[tran-sen-den-tl, -suh n-]



Mathematics. transcendental number.
transcendentals, Scholasticism. categories that have universal application, as being, one, true, good.

Origin of transcendental

From the Medieval Latin word trānscendentālis, dating back to 1615–25. See transcendent, -al1
Related formstran·scen·den·tal·i·ty, nountran·scen·den·tal·ly, adverbun·tran·scen·den·tal, adjectiveun·tran·scen·den·tal·ly, adverb Unabridged Based on the Random House Unabridged Dictionary, © Random House, Inc. 2019

Examples from the Web for transcendentally

Historical Examples of transcendentally

  • Life is too transcendentally humorous for a man not to take it seriously.

    Simon the Jester

    William J. Locke

  • Man learnt to conceive Nature's rule, not transcendentally, but intrinsically.

  • They also talked on serious subjects; subjects so transcendentally serious as to be of interest only by night.

    The Pines of Lory

    John Ames Mitchell

  • In the end, Death had grown to be something more than Death to him—it was, mysteriously and transcendentally, Love as well.

    Books and Characters

    Lytton Strachey

  • I might have been keener, I dare say; but one of the transcendentally lovely things of youth is its perfect faith.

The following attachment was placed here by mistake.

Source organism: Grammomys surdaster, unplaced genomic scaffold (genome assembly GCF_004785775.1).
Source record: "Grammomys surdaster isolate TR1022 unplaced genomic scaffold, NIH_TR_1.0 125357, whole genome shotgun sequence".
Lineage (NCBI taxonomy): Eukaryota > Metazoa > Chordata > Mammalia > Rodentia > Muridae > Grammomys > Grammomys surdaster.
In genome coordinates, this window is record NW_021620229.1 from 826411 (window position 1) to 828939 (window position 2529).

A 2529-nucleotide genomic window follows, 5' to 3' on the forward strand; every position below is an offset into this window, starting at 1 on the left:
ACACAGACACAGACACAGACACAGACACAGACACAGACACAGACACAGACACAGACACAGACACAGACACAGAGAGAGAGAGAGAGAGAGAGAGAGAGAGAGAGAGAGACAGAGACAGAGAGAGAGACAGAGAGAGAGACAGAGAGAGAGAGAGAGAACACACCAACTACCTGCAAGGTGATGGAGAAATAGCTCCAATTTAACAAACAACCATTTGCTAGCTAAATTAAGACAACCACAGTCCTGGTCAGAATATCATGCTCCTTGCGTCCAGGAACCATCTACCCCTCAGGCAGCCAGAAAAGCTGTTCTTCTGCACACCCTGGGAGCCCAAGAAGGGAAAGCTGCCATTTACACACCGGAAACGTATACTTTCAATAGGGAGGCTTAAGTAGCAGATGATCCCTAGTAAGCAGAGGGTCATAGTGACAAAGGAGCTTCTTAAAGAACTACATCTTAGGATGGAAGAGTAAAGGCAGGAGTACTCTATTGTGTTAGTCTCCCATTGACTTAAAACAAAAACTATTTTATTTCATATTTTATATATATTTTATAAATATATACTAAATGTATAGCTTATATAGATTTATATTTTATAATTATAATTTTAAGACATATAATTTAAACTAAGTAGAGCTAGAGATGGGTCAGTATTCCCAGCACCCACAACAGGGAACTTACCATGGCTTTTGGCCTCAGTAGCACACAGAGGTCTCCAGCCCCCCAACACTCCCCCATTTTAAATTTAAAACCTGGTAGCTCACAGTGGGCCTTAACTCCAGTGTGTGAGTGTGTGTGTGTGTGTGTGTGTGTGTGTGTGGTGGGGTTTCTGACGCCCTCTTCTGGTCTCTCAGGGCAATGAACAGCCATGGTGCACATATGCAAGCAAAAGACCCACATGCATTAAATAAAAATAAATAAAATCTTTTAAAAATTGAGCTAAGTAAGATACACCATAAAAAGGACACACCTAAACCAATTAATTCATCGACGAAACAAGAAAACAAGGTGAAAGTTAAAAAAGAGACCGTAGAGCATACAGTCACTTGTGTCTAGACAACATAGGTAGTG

Hope Mills

    Amanda M. Douglas

British Dictionary definitions for transcendentally



transcendent, superior, or surpassing
(in the philosophy of Kant)
  1. (of a judgment or logical deduction) being both synthetic and a priori
  2. of or relating to knowledge of the presuppositions of thought
philosophy beyond our experience of phenomena, although not beyond potential knowledge
theol surpassing the natural plane of reality or knowledge; supernatural or mystical
Derived Formstranscendentality, nountranscendentally, adverb
Collins English Dictionary - Complete & Unabridged 2012 Digital Edition © William Collins Sons & Co. Ltd. 1979, 1986 © HarperCollins Publishers 1998, 2000, 2003, 2005, 2006, 2007, 2009, 2012

Word Origin and History for transcendentally



1660s, from Medieval Latin transcendentalis, from Latin transcendentem (see transcendent). Transcendental meditation attested by 1966.

Online Etymology Dictionary, © 2010 Douglas Harper